Harvard, Stanford Debunk Story of Korean ‘Math Prodigy’

by REERA YOO | @reeraboo

Over the past week, there’s been a slight media frenzy over the story of a South Korean “math prodigy” who was allegedly approved to attend both Harvard and Stanford universities through a special joint program. On Tuesday, the two prestigious universities denied the story, claiming that the Korean student’s acceptance letter was forged.

Sara Kim, an 18-year-old senior at Thomas Jefferson High School for Science and Technology in Virginia, became famous following reports of her enviable joint admission to both Harvard and Stanford.

Chosun-Ilbo-Korean-Student-Gets-Chance-to-Attend-Both-Harvard-and-Stanford(Screenshot captured by The Marmot’s Hole )

Kim’s parents had claimed that the two universities vied to recruit Kim into their undergraduate schools because she was such a brilliant student, particularly in mathematics. They said that Harvard and Stanford later agreed to enroll Kim into special joint program, which would allow her to study at Stanford for the first two years and then at Harvard for her junior and senior years.

However, their claims came under scrutiny after Harvard and Stanford universities denied having any such joint program.

“Despite recent media reports, there is no program in existence through which a student is admitted to spend two years at Harvard College and two years at Stanford University,” Anna Cowenhoven, a Harvard Public Affairs and Communications official, wrote in an email to Yonhap News Agency.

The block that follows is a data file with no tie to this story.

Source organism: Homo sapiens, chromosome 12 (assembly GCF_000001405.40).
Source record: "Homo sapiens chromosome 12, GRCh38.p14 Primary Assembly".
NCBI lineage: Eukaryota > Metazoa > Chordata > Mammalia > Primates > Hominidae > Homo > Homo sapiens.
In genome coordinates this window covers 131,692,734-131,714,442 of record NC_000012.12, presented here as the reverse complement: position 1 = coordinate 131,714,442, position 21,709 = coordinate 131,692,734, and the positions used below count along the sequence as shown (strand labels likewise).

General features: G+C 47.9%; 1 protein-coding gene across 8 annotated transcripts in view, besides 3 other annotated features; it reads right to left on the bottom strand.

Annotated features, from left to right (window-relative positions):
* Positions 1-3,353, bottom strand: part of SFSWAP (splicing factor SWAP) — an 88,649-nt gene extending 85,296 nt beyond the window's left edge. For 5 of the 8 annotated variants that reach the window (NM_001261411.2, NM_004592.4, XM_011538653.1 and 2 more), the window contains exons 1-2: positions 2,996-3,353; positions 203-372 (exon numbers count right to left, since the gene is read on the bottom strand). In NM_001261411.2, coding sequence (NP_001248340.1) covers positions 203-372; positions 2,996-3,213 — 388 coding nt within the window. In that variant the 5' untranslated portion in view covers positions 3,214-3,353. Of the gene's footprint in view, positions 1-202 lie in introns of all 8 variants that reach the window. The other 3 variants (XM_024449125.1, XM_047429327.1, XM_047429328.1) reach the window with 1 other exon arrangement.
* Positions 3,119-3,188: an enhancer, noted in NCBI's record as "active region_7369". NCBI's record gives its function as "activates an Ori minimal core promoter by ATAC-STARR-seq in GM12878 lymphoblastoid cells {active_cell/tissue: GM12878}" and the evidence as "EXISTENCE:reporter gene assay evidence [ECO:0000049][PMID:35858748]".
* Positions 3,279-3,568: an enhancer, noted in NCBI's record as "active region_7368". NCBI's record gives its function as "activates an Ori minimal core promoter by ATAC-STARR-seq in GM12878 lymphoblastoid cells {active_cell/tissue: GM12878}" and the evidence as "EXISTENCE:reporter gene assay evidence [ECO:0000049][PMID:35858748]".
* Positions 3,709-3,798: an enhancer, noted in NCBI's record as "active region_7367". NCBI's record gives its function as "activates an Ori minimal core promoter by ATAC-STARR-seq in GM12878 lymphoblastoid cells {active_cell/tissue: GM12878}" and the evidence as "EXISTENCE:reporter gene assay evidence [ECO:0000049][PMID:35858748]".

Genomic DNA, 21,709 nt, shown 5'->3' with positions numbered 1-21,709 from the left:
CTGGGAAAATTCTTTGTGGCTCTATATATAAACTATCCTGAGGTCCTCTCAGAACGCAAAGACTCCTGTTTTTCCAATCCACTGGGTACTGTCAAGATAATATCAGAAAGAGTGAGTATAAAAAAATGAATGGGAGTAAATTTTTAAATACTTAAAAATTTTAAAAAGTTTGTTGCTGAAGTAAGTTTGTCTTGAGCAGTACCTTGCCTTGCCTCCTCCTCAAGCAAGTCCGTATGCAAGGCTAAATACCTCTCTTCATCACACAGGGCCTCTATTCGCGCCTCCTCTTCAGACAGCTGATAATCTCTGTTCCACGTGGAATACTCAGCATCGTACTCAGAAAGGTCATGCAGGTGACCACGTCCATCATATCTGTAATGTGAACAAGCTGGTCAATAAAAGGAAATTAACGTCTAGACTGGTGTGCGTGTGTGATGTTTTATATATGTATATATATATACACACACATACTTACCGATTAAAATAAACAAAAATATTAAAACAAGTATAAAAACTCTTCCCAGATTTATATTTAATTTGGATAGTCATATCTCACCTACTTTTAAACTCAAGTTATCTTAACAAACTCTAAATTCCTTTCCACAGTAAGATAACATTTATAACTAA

She added, “We have been made aware of an alleged admissions letter sent to Ms. Jung Yoon (Sara) Kim by Harvard University. We can confirm that this letter is a forgery.”

letter(Image via Yonhap)

Stanford University also maintained a similar position.

“I am confirming that the letter you received was NOT issued by Richard Shaw or Stanford University,” Lisa Lapin, a senior communications official at the university, told Yonhap.

Kim’s parents have provided reporters with a copy of their daughter’s acceptance letter as proof of her admission. Kim’s father, who is reportedly the managing director of Nexon Korea, said the family has decided to bring in a lawyer to deal with the case. He added that there could be some misunderstanding about Kim’s joint enrollment as it has only been discussed between professors of the two universities.


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